Skip to main content

Syria: Hundreds reported killed since Islamic State attacked Hasakah prison

Death toll expected to rise, as more bodies are recovered following fierce clashes between IS and Kurdish-led forces
Female members of the SDF deploy outside Ghwayran prison in Syria's northeastern city of Hasakah on 26 January 2022 (AFP)

More than 330 people have been killed in heavy fighting since Islamic State (IS) fighters first attacked a prison in northeast Syria over a week ago, a UK-based activist group said on Sunday.

On 20 January, IS launched its biggest assault in years on the Ghwayran prison in the Kurdish-controlled city of Hasakah, in an attempt to free prisoners belonging to the group who had mutinied.

Fighting first engulfed the prison after IS fighters rammed two explosives-packed vehicles into the facility, which is thought to have housed more than 3,500 suspected members of the group.

Syria: Kurdish forces hunt down Islamic State fighters after deadly prison operation
Read More »

Since then, the death toll in fierce clashes has risen to 332, after the Syrian Democratic Forces (SDF) found more than 50 bodies overnight in prison buildings and nearby areas, the Syrian Observatory for Human Rights said in a statement.

So far 246 IS fighters, 79 Kurdish fighters and seven civilians have been killed in the IS assault and battles, according to the Observatory which relies on a network of sources inside Syria.

The SDF announced they had recaptured the prison on 26 January, but intermittent clashes continued until Saturday between Kurdish-led forces and IS fighters in and around the jail.

According to the SDF, most of the inmates and several IS attackers had surrendered to its forces since operations began to recapture the prison.

But Kurdish officials estimated that between 60 and 90 IS fighters were still holed up in the prison basement and ground floor.

Kurdish forces have repeatedly called for all of the IS fighters to surrender, while the Observatory said that around 20 of them had turned themselves in on Saturday.

Clean-up operations under way

On Saturday, an AFP correspondent saw a truck carrying away piles of bodies from an area near the prison, believed to be those of IS fighters. A bulldozer dumped more bodies onto the truck, which then headed to an unknown location.

Farhad Shami, who heads the SDF's media office, told AFP that the bodies would be buried in "remote, dedicated areas" under SDF control.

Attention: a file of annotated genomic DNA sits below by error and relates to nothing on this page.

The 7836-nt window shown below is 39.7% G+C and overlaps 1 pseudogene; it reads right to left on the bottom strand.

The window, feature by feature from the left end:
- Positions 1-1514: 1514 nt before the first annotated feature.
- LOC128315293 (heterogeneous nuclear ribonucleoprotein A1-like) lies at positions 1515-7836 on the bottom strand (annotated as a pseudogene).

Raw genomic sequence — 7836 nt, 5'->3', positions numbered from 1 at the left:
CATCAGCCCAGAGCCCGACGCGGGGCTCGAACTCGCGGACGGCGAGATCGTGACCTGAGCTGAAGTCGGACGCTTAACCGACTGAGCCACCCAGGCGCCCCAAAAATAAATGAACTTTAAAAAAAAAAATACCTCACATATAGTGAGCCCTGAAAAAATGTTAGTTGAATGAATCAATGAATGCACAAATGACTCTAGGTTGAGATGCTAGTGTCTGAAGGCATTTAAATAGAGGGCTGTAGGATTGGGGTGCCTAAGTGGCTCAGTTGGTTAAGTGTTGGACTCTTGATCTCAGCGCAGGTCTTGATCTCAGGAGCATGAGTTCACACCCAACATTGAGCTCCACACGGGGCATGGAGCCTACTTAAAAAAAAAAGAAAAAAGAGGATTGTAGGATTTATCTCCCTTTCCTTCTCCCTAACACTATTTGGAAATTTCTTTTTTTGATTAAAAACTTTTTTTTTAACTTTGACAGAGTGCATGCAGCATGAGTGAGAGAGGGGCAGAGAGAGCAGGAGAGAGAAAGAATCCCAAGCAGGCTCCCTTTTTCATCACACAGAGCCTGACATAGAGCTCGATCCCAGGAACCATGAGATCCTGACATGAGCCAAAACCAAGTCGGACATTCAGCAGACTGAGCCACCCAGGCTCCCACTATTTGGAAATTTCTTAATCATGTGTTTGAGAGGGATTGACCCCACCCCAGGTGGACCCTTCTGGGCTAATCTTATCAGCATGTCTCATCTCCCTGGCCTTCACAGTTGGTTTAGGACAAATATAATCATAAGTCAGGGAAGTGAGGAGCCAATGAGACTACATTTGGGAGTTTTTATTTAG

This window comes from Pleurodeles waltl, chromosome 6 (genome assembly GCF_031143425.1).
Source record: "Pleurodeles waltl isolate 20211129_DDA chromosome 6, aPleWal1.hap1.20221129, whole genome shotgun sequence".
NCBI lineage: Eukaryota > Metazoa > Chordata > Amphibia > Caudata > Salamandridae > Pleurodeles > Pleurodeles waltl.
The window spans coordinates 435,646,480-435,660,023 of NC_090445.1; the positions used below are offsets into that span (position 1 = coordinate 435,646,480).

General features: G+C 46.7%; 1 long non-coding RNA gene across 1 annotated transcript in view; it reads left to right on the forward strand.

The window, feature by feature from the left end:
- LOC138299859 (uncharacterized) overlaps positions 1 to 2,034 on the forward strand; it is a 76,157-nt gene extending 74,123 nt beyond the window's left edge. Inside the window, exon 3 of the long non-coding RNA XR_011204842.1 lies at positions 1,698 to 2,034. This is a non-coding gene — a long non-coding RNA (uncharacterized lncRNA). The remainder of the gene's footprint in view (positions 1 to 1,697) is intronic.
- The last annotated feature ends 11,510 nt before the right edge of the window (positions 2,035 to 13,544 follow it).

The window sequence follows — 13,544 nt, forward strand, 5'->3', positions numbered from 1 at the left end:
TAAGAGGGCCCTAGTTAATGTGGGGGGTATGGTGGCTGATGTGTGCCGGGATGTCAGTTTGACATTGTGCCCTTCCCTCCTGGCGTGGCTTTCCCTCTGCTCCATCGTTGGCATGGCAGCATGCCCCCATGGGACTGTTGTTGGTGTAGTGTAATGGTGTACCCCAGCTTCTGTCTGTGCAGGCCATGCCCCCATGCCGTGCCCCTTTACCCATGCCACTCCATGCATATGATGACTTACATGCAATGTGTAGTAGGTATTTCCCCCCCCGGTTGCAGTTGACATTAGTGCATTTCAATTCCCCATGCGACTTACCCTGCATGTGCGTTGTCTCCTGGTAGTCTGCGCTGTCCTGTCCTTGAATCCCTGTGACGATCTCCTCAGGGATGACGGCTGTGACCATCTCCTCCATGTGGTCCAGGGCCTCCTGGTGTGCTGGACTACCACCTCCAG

Rami Abdel Rahman, head of the Observatory, said those holding out inside the prison were staunch IS followers who have barricaded themselves in “cellars that are difficult to target with air strikes or infiltrate on the ground".

He added that Kurdish-led forces were looking to starve the fighters into surrendering.

Abdel Rahman also expected the death toll to climb further "because there are dozens of people who are wounded, others who are still missing, and information about more casualties" on both sides, he told AFP.

'Breeding ground' for IS

Save the Children said they had evidence of multiple child deaths and casualties at the prison.

The minors held in the jail, some of whom were said to have been there for as long as three years, came from dozens of foreign countries.

The SDF has claimed that IS were using the children as human shields.

Syria: Hundreds of children trapped in Hasakah jail during deadly clashes
Read More »

The events at the Ghawayran prison were the most high-profile IS attack since they lost their “caliphate” nearly three years ago. 

The Pentagon has confirmed that the US-led coalition fighting IS in Syria carried out air strikes and deployed ground troops in support of the SDF operation.

"Daesh remains an existential threat to the region and it must not be allowed to regenerate,” said US Major General John Brennan Jr, commander of Combined Joint Task Force, Operation Inherent Resolve, using the Arab acronym for IS.

"We must thoroughly investigate the circumstances that allowed this (IS) attack to happen," he said in a tweet.

Brennan also said the troubles exposed flaws in the overcrowded prison system. "The makeshift prisons throughout Syria are a breeding ground for Daesh’s failed ideology."

Human Rights Watch says the SDF holds a total of about 12,000 men and boys suspected of IS affiliation, including 2,000-4,000 foreigners from almost 50 countries.

The inmates are held in overcrowded prisons, where conditions are inhumane in many cases, according to HRW and other rights groups. The Kurdish-led administration denies these allegations.

Middle East Eye delivers independent and unrivalled coverage and analysis of the Middle East, North Africa and beyond. To learn more about republishing this content and the associated fees, please fill out this form. More about MEE can be found here.